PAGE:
Our voices: What it’s like to speak a foreign language in the US


Jen Quach, Editor in Chief

Some may say that the ability to speak multiple languages comes with the ability to see multiple worlds. You hear a mother and a child communicating in a foreign language in a store aisle, and various thoughts may come to your mind. You pay special attention to their gestures and expressions; factors that don’t really cross your mind in a normal conversation. Is it because you want in on their conversation? Is it curiosity that causes you to be flustered? Maybe it’s the fact that you can’t understand them that throws you off. Or perhaps, it’s awe that causes you to be so focused on their conversation. Being able to understand more than one language does seem impressive and a difficult task to do. However, does bilingualism really only come with benefits?

There have been some statements that suggest being able to speak multiple languages has advantages. For example, according to a 2016 article from The Atlantic titled, “The Bitter Fight Over the Benefits of Bilingualism,” by contributor Ed Yong, common benefits of bilingualism include advanced mental abilities, which allow for better control of thoughts and behaviors, such as focusing on a goal, ignoring distractions, switching attention and planning for the future.

However, the more hidden side of bilingualism is the inherent prejudice that polyglots, people who speak multiple languages, may face, and the inaccurate perceptions that come with it. To an outsider, hearing foreign languages comes with curiosity and oblivion. When people are faced with an unknown language, judgements become more focused on actions and gestures. Adjunct Psychology Professor Blake Eastman of The City University of New York sets the non-verbal component in interactions at between 60 percent and 90 percent. 

What happens when another person’s perception of you becomes based solely on your identity? At Lincoln Southeast, there are many students who have grown up with multiple cultures, and thus, understand multiple languages. With a different sense of identity from others, they also face different experiences as well. Southeast students Sara Al-Rishawi (11), Dalena Mai (11) and Andrea Sanchez (9) are amongst many students at Southeast who speak multiple languages and share these experiences. 

Al-Rishawi primarily speaks with her parents and family members in Arabic. Because both of her parents’ native languages are Arabic, she grew accustomed to speaking that language at home. Additionally, because she was raised by her grandmother who doesn’t speak English, the only way she could communicate was to use Arabic. Because of her long-lasting connection to her language, she perceives her culture as a positive influence on who she is. 

“Culture is a huge part of my identity,” Al-Rishawi said. “The Middle East has a rich history, and being Arab, a lot of that history and tradition is still used and believed [in] today. My personality, beliefs and my character are more representative of my Arab side than my American side, and [that] is the way that I separate and identify myself in public settings.”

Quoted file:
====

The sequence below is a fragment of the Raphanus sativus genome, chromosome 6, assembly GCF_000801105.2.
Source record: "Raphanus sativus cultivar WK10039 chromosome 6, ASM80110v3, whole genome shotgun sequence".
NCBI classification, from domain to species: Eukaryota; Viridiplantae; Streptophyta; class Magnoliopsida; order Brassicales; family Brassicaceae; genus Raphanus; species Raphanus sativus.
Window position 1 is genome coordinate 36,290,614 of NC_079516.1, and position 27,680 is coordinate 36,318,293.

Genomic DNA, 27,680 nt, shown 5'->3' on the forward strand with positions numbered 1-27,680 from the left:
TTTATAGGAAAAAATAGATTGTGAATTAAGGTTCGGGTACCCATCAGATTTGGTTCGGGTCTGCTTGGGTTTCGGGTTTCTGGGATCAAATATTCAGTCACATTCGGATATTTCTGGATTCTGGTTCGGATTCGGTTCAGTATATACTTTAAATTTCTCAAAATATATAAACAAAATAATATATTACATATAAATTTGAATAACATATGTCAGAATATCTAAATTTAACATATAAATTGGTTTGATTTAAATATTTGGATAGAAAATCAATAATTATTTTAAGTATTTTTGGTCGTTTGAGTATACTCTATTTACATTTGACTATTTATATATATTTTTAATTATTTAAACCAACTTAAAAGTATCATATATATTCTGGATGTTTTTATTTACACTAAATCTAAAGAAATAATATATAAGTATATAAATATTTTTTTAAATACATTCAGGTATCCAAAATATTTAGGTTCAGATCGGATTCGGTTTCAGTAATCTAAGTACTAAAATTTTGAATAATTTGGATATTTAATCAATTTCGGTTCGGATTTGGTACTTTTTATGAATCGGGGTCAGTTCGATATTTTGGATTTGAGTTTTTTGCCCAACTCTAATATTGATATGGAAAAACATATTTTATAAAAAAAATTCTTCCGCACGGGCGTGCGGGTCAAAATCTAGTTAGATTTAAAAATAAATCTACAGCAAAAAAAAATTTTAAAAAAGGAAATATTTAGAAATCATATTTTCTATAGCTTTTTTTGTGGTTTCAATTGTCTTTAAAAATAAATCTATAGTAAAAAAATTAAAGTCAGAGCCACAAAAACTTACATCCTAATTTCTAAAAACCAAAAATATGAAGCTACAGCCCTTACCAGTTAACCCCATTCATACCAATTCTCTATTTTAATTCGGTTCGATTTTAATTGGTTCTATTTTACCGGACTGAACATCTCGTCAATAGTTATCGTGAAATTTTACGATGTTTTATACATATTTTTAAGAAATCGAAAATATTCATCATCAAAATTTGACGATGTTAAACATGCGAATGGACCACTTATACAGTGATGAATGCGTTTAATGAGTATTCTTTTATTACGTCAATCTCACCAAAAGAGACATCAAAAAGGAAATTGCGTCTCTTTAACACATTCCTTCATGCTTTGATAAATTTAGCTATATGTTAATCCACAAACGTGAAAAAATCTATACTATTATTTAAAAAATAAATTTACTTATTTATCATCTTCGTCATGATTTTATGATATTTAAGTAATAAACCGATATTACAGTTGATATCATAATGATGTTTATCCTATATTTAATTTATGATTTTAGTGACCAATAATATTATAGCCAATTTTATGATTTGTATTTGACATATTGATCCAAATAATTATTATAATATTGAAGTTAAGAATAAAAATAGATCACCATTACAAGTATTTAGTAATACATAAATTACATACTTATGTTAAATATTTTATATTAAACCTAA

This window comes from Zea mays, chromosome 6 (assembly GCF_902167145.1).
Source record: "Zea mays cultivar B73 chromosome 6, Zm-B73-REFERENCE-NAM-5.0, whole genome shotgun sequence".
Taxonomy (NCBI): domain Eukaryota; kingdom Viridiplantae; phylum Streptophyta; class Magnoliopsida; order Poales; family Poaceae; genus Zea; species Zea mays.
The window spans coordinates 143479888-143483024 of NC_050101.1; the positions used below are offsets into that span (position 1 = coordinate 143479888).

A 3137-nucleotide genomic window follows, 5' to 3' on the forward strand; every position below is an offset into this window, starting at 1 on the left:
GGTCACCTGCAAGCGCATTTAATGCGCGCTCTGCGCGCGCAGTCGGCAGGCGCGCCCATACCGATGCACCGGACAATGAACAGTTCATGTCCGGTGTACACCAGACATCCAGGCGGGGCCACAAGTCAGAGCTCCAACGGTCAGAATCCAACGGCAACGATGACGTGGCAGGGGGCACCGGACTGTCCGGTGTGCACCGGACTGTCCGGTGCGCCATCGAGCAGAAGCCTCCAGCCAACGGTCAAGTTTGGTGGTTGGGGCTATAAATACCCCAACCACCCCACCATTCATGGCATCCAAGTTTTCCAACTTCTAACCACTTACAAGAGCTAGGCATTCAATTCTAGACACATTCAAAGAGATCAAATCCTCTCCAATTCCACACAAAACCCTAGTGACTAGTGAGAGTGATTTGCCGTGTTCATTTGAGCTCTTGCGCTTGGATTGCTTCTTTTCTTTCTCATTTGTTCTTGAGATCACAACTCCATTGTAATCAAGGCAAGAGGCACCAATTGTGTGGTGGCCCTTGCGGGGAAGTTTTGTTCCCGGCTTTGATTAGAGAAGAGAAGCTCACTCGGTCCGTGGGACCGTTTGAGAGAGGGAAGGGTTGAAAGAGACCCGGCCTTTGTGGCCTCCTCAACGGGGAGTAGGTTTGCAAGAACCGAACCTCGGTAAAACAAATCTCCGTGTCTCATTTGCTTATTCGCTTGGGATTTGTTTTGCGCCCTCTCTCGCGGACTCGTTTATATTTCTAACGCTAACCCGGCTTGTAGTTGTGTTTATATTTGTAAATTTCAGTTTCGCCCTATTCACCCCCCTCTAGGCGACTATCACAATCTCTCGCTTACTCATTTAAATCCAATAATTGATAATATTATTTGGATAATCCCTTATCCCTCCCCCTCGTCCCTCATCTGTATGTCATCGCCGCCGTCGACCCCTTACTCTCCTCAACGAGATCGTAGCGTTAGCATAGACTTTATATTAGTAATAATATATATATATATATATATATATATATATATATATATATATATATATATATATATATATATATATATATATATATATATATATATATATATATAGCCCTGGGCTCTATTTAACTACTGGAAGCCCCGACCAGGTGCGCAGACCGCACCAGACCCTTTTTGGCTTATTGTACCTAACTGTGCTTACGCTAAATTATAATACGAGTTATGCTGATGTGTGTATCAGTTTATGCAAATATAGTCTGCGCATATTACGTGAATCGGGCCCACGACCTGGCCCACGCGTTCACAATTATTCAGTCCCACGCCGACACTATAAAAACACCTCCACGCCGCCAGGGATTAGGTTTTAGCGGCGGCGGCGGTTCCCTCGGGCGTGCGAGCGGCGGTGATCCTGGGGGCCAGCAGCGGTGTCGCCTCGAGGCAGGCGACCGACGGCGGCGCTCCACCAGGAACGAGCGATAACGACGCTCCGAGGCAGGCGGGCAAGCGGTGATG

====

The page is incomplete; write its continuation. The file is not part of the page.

However, there have also been situations where Al-Rishawi has felt uncomfortable with others’ treatment of her.

“I do get treated differently, especially in settings with people that don’t exactly understand where I come from, or have negative biases towards Arabs [or] Muslims. [I] have been followed at stores by security, and get random checks by TSA,” Al-Rishawi said. “A school-specific example would be my participation on the tennis team. This treatment was not discriminatory by anyone on the team, but going to tennis dinners and being the only non-white person there, I can feel the awkwardness that the parents feel, as Arab hijabis are not common in the tennis world. [I] see that they are having conversations with the other girls, but then don’t really talk to me. It’s not that big of a deal and not that deep, but when parents shelter their kids too much from what is different, they end up sheltering themselves.”

Furthermore, as someone who grew up with both cultures, it may be hard to fit into both, no matter where Al-Rishawi is. 

“I do try to balance the Arab and American culture as much as I can, and I have also been treated differently because I am American. In the Middle East, there have been instances where prices have been increased at shops because of the stereotype that Arab-Americans are rich, or I’ve been gifted things because I’m American,” Rishawi said. “No matter what culture I identify with, I get treated differently than those that are supposedly ‘native’ to it.”

However, Al-Rishawi does not feel ashamed of her identity, as her parents taught her the importance of sticking to roots, to have confidence in herself and to be proud of her heritage; principles that she dedicated herself to throughout high school.